During the lead up to Christmas, most of us happily go about our Christmas shopping, decorate the Christmas tree, string up fairy lights and plan family get-togethers. However, for some of our most vulnerable young Australians, Christmas is an unhappy reminder of broken families and past trauma.

At Stepping Stone House, we accommodate and support children and young people aged 12–24 who are homeless or unable to live with their families. Sadly, many of our residents come from backgrounds of domestic violence, sexual and emotional abuse, neglect, alcoholism and mental illness. Some have been kicked out of home because of their sexuality.

For these children and young people, spending Christmas away from family can be an upsetting reminder of past trauma. It can also be a trigger for depression, anxiety and suicidal thoughts.

That’s why we do everything we can to support our young people through the festive period. If it’s the first Christmas a young person is spending away from their family, it can be especially challenging. Fortunately, young people who have already been through this experience are able to support their peers.

One young person I spoke to recently was feeling numb about spending Christmas away from their family for the first time.

I just want to be home with those I love, but I know it’s not possible.

It’s gut-wrenching for our young people to think about their families spending Christmas without them. For those who meet with their families for a few hours, the experience can be doubly hard.

What can we do to help?

There is much that be done to support homeless and in-care children and young people at Christmas. Whether it’s donating gifts, goodie bags, food and hampers or providing a festive experience – such a trip to see a Christmas movie at the cinema – any gesture can have a profound and meaningful impact on young people when they are feeling most vulnerable.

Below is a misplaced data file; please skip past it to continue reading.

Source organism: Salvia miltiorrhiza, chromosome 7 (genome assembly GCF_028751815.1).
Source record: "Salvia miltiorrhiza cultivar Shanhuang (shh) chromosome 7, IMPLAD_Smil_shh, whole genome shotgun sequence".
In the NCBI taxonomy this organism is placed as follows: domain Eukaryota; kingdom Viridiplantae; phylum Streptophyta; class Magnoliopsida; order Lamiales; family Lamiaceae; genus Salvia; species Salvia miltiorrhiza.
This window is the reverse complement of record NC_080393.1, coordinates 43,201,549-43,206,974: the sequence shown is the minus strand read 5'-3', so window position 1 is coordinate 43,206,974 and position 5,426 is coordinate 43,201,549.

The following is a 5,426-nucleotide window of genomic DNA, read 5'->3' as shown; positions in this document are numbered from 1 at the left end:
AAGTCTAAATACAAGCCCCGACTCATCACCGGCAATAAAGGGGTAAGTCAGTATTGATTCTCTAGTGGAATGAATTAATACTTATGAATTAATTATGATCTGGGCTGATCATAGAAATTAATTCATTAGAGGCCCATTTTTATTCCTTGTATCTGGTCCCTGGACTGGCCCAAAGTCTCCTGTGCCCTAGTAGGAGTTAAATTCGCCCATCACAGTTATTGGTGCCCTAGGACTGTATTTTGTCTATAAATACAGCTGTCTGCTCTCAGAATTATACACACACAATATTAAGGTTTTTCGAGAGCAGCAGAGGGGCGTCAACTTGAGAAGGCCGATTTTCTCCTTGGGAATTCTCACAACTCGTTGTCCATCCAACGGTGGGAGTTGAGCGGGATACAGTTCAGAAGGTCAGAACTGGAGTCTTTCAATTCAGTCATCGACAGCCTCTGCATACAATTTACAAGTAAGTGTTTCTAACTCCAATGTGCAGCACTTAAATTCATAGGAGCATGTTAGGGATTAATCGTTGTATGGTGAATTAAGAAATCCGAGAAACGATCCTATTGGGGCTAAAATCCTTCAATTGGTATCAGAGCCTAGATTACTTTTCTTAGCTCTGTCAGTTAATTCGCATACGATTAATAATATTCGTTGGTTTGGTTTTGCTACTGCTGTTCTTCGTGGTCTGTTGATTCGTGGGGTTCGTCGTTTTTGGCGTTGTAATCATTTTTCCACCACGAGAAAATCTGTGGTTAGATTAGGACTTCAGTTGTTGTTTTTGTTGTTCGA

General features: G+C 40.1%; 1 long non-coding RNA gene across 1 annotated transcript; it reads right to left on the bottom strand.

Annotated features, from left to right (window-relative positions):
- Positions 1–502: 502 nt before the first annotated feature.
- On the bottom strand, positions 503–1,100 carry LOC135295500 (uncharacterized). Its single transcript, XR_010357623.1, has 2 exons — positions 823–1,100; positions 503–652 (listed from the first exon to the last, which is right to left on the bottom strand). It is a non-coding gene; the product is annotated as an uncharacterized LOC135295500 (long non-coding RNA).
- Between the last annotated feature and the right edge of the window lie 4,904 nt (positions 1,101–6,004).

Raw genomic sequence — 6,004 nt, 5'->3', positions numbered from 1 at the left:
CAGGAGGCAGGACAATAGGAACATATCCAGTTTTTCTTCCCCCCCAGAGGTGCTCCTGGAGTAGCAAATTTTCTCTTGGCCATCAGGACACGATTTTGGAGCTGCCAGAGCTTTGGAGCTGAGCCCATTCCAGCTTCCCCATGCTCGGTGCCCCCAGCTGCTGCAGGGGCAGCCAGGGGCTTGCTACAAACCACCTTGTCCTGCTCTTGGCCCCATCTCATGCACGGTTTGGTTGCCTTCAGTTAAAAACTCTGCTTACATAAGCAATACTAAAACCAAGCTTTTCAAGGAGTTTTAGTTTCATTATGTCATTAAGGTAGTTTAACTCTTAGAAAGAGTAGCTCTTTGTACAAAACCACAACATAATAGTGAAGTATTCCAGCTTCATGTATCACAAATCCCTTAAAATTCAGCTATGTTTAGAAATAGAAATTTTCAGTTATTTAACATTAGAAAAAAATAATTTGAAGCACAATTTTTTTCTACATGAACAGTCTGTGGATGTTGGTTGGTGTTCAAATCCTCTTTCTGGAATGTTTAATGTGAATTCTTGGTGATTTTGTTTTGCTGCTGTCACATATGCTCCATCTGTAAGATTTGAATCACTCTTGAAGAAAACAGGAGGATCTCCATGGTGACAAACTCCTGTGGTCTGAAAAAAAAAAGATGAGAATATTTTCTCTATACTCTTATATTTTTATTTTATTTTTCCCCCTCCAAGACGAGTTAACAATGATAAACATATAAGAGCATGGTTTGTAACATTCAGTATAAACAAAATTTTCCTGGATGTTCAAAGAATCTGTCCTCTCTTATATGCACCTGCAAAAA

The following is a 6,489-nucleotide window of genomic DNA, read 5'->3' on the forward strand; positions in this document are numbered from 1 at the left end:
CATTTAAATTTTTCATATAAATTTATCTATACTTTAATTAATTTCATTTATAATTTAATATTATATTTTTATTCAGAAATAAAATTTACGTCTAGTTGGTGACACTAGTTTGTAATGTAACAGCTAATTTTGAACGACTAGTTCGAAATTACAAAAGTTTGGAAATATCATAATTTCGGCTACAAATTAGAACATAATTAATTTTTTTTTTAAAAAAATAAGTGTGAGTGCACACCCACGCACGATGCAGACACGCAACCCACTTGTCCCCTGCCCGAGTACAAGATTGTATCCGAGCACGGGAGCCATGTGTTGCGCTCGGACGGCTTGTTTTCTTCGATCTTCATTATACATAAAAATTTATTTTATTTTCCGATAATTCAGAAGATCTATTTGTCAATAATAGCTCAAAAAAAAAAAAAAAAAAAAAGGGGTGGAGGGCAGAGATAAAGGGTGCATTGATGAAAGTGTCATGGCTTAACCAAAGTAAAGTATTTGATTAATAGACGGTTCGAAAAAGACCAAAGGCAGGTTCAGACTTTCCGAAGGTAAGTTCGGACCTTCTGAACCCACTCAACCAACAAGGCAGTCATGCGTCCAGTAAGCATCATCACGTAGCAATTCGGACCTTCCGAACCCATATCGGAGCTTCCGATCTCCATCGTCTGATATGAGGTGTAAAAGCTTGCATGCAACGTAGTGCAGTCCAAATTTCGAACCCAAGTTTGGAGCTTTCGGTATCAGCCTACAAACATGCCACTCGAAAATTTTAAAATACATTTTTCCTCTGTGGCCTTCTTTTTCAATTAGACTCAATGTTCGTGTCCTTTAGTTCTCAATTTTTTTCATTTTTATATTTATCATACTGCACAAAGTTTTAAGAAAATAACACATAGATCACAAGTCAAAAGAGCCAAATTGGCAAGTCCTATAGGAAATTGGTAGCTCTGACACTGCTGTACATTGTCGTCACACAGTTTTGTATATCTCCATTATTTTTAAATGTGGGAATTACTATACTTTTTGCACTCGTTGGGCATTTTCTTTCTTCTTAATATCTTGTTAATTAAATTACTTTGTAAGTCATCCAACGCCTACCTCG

For example, at Stepping Stone House, some of our young people have never celebrated Christmas or received a present before (this can be due to religious or cultural reasons, financial reasons or separated families). When each of our young people receive a Christmas gift from our generous donors, those who have never received one before are thrilled.

To create a festive atmosphere at our residences, the young people also help their carers to put up the Christmas tree and decorate the house. Despite its hardships, the festive period is a time when young people can forge closer bonds with the staff and their peers, developing a sense of a ‘home away from home’ where they feel comfortable and supported. Developing a strong sense of family community is key to our philosophy at Stepping Stone House.

We also provide fun and engaging activities to bring everyone together and lift people’s spirits. Our young people look forward to our annual summer camp, Christmas shows (where our own staff perform in local drama groups), and outdoor activities such as hiking to Deer Pool in the Royal National Park for a cool dip or stand-up paddleboarding through the Kurnell mangroves.

Christmas and the festive season is very tough for homeless and in-care young Australians. It’s often during this period that the reality of being away from family hits. That’s why support from carers, peers, donors and the wider community can make all the difference in ensuring vulnerable children and young people have positive experiences to look forward to at Christmas.